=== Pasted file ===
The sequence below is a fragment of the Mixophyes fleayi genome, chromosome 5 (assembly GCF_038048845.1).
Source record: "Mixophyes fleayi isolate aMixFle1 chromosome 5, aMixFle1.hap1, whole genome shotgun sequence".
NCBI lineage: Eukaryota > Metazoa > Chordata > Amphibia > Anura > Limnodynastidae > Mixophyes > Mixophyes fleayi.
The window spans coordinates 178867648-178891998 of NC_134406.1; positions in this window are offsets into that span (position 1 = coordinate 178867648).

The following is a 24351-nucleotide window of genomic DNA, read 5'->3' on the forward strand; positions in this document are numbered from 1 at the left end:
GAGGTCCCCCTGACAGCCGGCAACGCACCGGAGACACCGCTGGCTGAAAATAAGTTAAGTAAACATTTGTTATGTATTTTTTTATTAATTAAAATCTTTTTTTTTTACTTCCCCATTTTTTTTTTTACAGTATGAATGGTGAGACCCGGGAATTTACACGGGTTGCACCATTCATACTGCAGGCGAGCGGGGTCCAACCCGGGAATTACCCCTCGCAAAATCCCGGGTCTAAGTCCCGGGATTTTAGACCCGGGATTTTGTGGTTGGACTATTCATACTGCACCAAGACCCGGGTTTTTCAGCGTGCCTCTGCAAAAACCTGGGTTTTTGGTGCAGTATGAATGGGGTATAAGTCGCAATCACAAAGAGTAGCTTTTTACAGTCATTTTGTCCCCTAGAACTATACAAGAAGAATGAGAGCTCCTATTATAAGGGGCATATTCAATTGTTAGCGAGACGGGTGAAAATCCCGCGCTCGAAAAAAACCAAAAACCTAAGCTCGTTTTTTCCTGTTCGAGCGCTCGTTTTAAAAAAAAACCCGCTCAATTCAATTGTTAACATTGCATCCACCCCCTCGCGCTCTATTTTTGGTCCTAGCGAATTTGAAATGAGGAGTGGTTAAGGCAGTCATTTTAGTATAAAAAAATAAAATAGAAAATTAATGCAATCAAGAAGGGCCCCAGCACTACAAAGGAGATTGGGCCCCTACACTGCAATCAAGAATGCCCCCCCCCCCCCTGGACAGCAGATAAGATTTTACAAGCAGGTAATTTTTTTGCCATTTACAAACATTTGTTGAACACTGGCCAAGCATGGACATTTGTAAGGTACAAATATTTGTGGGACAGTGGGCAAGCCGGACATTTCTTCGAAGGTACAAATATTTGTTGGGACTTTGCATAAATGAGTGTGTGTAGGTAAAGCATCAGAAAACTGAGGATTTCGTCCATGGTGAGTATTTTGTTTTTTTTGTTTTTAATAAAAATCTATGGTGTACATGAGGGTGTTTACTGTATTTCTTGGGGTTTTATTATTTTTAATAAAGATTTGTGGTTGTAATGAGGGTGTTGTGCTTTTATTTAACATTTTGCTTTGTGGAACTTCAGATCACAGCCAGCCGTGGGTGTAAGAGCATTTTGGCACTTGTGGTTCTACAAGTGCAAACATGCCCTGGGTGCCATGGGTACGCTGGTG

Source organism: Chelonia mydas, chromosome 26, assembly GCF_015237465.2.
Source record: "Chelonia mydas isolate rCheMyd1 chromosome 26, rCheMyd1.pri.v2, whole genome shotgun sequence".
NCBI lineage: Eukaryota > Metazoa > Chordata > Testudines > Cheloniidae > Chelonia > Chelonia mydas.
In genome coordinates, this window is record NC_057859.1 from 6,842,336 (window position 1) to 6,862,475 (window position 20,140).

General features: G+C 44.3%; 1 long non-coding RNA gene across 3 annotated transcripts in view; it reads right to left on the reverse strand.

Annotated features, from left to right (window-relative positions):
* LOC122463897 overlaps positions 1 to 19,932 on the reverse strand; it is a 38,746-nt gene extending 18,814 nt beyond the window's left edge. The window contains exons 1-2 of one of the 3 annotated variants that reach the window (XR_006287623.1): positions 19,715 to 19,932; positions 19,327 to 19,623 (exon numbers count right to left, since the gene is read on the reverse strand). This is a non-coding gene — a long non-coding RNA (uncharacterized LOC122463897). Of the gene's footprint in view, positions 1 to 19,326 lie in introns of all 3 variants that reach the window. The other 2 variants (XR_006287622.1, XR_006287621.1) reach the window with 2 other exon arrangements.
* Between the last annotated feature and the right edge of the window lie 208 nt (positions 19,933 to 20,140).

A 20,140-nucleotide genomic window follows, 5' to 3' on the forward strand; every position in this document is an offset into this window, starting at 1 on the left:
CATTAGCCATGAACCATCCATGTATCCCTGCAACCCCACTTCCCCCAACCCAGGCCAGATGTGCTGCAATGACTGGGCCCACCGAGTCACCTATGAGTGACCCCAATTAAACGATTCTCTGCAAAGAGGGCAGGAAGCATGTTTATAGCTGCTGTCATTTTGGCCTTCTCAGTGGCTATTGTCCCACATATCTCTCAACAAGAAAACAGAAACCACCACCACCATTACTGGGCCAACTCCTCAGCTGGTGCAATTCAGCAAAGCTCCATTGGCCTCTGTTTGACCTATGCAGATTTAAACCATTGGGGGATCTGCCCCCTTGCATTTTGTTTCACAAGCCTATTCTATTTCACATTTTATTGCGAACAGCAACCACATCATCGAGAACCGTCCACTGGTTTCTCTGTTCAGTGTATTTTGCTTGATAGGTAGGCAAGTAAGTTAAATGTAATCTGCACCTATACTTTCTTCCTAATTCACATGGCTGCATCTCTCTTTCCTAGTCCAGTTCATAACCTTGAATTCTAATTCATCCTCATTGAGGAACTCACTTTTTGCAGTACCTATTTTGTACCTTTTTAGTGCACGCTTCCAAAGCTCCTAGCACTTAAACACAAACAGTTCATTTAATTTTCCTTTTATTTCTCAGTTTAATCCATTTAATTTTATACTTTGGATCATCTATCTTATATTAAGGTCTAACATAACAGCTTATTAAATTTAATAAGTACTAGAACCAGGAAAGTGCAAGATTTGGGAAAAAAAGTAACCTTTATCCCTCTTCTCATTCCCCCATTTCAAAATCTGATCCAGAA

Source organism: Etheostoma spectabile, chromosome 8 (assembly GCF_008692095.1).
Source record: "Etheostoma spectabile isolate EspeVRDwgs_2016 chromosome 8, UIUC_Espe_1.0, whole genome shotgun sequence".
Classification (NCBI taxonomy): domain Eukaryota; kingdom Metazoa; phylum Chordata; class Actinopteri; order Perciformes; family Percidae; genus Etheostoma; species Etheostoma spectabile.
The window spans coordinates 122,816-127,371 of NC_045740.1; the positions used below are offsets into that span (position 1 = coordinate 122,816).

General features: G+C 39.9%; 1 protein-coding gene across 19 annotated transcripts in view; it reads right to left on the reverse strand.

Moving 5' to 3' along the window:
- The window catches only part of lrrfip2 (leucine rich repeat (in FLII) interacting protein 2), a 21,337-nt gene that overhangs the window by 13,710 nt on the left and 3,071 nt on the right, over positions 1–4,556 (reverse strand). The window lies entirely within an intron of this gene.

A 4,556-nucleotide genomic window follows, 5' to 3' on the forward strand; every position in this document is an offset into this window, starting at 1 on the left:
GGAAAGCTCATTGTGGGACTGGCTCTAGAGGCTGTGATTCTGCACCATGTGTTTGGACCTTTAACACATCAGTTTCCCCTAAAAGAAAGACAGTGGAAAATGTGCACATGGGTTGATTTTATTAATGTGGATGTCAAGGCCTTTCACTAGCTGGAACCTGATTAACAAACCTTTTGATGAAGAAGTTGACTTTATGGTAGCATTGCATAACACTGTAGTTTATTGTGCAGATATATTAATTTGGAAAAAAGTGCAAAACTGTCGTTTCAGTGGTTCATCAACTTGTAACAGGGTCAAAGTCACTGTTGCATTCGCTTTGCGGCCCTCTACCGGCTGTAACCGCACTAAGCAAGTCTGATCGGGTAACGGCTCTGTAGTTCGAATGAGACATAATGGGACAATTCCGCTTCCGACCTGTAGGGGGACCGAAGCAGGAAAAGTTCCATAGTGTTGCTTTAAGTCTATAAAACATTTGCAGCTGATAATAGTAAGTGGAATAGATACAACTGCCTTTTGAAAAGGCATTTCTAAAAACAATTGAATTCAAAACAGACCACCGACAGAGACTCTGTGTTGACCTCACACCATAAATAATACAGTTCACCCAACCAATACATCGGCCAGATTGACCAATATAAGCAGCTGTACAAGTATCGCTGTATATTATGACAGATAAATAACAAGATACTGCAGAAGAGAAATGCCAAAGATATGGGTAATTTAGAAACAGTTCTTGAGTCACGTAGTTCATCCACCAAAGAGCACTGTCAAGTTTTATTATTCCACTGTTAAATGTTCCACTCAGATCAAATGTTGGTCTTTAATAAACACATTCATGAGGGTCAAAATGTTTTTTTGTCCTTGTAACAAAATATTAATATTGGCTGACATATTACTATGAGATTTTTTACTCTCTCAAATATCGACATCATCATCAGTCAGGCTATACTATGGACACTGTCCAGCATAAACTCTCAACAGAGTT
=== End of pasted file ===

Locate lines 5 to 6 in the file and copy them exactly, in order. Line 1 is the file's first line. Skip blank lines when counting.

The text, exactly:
The following is a 24351-nucleotide window of genomic DNA, read 5'->3' on the forward strand; positions in this document are numbered from 1 at the left end:
GAGGTCCCCCTGACAGCCGGCAACGCACCGGAGACACCGCTGGCTGAAAATAAGTTAAGTAAACATTTGTTATGTATTTTTTTATTAATTAAAATCTTTTTTTTTTACTTCCCCATTTTTTTTTTTACAGTATGAATGGTGAGACCCGGGAATTTACACGGGTTGCACCATTCATACTGCAGGCGAGCGGGGTCCAACCCGGGAATTACCCCTCGCAAAATCCCGGGTCTAAGTCCCGGGATTTTAGACCCGGGATTTTGTGGTTGGACTATTCATACTGCACCAAGACCCGGGTTTTTCAGCGTGCCTCTGCAAAAACCTGGGTTTTTGGTGCAGTATGAATGGGGTATAAGTCGCAATCACAAAGAGTAGCTTTTTACAGTCATTTTGTCCCCTAGAACTATACAAGAAGAATGAGAGCTCCTATTATAAGGGGCATATTCAATTGTTAGCGAGACGGGTGAAAATCCCGCGCTCGAAAAAAACCAAAAACCTAAGCTCGTTTTTTCCTGTTCGAGCGCTCGTTTTAAAAAAAAACCCGCTCAATTCAATTGTTAACATTGCATCCACCCCCTCGCGCTCTATTTTTGGTCCTAGCGAATTTGAAATGAGGAGTGGTTAAGGCAGTCATTTTAGTATAAAAAAATAAAATAGAAAATTAATGCAATCAAGAAGGGCCCCAGCACTACAAAGGAGATTGGGCCCCTACACTGCAATCAAGAATGCCCCCCCCCCCCCTGGACAGCAGATAAGATTTTACAAGCAGGTAATTTTTTTGCCATTTACAAACATTTGTTGAACACTGGCCAAGCATGGACATTTGTAAGGTACAAATATTTGTGGGACAGTGGGCAAGCCGGACATTTCTTCGAAGGTACAAATATTTGTTGGGACTTTGCATAAATGAGTGTGTGTAGGTAAAGCATCAGAAAACTGAGGATTTCGTCCATGGTGAGTATTTTGTTTTTTTTGTTTTTAATAAAAATCTATGGTGTACATGAGGGTGTTTACTGTATTTCTTGGGGTTTTATTATTTTTAATAAAGATTTGTGGTTGTAATGAGGGTGTTGTGCTTTTATTTAACATTTTGCTTTGTGGAACTTCAGATCACAGCCAGCCGTGGGTGTAAGAGCATTTTGGCACTTGTGGTTCTACAAGTGCAAACATGCCCTGGGTGCCATGGGTACGCTGGTG